When I decided to apply for an Erasmus scholarship and to go abroad for a semester I wanted it to be a new cultural experience. I wanted to learn a new language and spend time with people from all over the world. Little did I know that I was about to move to Germany 2.0.
I arrived in Budapest a few days before my orientation week started and when I moved into my flat with two French students, an American student and a half German/ half Turkish student I was still convinced that my semester here was going to be a multicultural experience. But my illusion has already been destroyed when I went out to go grocery shopping on my second day here. I found out that there are three grocery stores really close to where I live: Spar, Aldi and Penny. I also discovered that there’s a Lidl not too far from my apartment. All of them are German (except for Spar which is Austrian) discount supermarket chains that actually sell German products. I was really disappointed because I wanted to dive right into the international experience and try out some typical Hungarian food, but instead I just ended up buying the same products as in my home country.
When my orientation week started, I discovered even more German things. First of all, I feel like more than 50% of the Erasmus students at our institute are from Germany. They even offer a German journalism class, which of course is great, but it just gives me the feeling that I didn’t have to travel all the way to Budapest to learn this.
You can basically hear and read German anywhere in Budapest. Shop assistants and waiters or waitresses sometimes won’t speak English but a little German and the groceries aren’t the only thing where you can actually find written German language. Most of the signs at touristic spots are written in Hungarian, English and German as well and you can find bars and restaurants with German menus. It’s pretty helpful but still annoying if you’re actually trying to improve your English or even your Hungarian.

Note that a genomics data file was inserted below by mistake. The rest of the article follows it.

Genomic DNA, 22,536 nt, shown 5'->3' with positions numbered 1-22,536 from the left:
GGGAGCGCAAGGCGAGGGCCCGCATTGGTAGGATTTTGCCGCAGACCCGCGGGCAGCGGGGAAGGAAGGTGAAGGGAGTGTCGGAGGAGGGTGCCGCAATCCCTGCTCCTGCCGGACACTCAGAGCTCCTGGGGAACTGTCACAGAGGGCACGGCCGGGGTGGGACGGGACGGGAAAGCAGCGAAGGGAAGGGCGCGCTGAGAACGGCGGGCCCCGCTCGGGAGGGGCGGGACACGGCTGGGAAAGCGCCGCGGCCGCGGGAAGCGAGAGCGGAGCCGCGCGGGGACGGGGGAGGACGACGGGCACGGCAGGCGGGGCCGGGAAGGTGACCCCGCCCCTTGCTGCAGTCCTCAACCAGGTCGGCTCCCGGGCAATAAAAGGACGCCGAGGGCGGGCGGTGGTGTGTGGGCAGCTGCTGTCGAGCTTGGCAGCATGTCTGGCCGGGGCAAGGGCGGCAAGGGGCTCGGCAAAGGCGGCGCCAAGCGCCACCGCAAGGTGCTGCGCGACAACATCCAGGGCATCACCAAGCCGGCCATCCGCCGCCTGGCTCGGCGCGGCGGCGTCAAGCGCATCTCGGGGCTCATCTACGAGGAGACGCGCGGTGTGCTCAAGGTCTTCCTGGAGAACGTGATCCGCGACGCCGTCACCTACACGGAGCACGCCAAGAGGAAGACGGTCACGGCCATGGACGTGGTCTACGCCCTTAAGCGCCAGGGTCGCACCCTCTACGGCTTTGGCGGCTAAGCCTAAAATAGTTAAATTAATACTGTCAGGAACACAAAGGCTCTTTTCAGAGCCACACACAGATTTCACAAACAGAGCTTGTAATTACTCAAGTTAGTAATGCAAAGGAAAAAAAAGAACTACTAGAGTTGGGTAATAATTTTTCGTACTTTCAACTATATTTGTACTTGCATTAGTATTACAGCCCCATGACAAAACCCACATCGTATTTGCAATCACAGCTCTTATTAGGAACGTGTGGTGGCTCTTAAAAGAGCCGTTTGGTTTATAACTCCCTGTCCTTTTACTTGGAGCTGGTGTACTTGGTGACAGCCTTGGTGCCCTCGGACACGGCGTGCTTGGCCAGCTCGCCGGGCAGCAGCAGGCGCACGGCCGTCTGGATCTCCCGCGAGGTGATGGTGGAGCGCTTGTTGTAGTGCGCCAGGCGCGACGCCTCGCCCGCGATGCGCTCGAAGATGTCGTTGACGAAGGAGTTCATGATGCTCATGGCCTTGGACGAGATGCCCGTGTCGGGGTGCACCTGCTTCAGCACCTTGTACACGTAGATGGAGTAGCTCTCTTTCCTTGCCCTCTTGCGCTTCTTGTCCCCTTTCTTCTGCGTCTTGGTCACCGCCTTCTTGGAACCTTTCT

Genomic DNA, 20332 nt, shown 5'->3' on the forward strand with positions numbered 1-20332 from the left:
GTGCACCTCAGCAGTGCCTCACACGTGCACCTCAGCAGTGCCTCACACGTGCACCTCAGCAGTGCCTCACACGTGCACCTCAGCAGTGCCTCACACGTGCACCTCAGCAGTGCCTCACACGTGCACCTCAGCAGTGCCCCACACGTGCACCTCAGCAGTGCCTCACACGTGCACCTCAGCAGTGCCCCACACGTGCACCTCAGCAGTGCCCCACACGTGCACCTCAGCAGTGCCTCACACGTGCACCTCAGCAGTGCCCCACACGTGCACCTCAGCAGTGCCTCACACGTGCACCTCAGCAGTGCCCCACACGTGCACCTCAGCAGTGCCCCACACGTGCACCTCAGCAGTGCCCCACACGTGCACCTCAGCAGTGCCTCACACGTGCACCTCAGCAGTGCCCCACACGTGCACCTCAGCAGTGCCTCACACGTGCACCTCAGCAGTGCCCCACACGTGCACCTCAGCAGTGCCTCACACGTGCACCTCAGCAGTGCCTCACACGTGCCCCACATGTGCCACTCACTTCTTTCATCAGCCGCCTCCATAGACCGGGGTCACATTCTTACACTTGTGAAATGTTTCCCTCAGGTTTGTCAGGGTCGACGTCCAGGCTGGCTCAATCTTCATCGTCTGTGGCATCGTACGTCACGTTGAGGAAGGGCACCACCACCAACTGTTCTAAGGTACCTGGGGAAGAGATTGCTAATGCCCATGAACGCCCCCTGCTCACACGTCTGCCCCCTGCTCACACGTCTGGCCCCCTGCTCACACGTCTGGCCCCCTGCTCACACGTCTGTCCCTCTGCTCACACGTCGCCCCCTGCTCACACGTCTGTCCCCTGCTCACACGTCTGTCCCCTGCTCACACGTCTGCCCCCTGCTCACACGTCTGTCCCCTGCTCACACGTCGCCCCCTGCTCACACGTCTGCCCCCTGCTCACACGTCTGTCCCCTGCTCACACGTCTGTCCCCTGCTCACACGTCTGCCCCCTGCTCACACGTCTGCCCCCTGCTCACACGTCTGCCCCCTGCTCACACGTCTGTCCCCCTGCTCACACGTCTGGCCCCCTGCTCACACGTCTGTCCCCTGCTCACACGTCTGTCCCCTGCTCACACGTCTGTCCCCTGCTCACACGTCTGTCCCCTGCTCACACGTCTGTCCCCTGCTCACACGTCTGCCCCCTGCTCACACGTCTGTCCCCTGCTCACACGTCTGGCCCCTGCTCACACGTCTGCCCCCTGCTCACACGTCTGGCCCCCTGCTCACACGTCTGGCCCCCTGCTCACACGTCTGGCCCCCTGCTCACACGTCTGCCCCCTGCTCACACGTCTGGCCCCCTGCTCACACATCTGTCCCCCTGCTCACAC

I even feel like people from other countries are annoyed by the amount of Germans in Budapest. When I introduce myself to new people at a party or at an ESN event I get responses like “Oh, you’re German as well? There are so many of you” or “Yeah cool. I’ve just met three other German girls”. I’m sure they don’t mean to be rude or hurt my feelings but it’s still not the answer you want to hear.
Even though I’m sometimes annoyed by this, I have to admit that I’m also glad about all the German cultural influences. It’s definitely easier to go grocery shopping when you actually know what you are buying (I’ve met some people who were really struggling to find cream cheese in Hungarian stores) and sometimes it just feels good to hear you own language, especially if you’re struggling with homesickness. And the best part is that I met great new people, most of them are from Germany and some of them are even from my city but I wouldn’t have met them if I hadn’t come to Budapest. And in the end, the fact that there are so many Germans in Budapest can only mean that it’s a great city and that German people love it here.